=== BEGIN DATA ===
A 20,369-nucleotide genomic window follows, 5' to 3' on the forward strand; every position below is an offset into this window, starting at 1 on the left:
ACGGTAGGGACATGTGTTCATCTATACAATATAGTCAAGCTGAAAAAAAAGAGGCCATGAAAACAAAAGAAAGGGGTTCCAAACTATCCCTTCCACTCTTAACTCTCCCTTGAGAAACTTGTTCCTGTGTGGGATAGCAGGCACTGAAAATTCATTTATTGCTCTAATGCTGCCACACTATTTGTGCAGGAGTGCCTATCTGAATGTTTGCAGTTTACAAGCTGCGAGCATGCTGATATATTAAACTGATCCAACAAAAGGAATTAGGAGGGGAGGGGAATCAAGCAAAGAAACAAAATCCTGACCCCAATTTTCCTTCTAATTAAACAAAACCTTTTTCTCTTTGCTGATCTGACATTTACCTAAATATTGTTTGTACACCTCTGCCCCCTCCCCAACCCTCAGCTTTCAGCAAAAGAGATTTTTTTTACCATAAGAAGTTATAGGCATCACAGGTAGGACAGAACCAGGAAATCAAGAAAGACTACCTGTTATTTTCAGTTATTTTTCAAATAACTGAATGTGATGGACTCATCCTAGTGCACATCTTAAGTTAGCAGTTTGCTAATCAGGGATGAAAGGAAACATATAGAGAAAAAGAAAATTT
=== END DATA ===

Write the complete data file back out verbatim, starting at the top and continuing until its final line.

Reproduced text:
A 20,369-nucleotide genomic window follows, 5' to 3' on the forward strand; every position below is an offset into this window, starting at 1 on the left:
ACGGTAGGGACATGTGTTCATCTATACAATATAGTCAAGCTGAAAAAAAAGAGGCCATGAAAACAAAAGAAAGGGGTTCCAAACTATCCCTTCCACTCTTAACTCTCCCTTGAGAAACTTGTTCCTGTGTGGGATAGCAGGCACTGAAAATTCATTTATTGCTCTAATGCTGCCACACTATTTGTGCAGGAGTGCCTATCTGAATGTTTGCAGTTTACAAGCTGCGAGCATGCTGATATATTAAACTGATCCAACAAAAGGAATTAGGAGGGGAGGGGAATCAAGCAAAGAAACAAAATCCTGACCCCAATTTTCCTTCTAATTAAACAAAACCTTTTTCTCTTTGCTGATCTGACATTTACCTAAATATTGTTTGTACACCTCTGCCCCCTCCCCAACCCTCAGCTTTCAGCAAAAGAGATTTTTTTTACCATAAGAAGTTATAGGCATCACAGGTAGGACAGAACCAGGAAATCAAGAAAGACTACCTGTTATTTTCAGTTATTTTTCAAATAACTGAATGTGATGGACTCATCCTAGTGCACATCTTAAGTTAGCAGTTTGCTAATCAGGGATGAAAGGAAACATATAGAGAAAAAGAAAATTT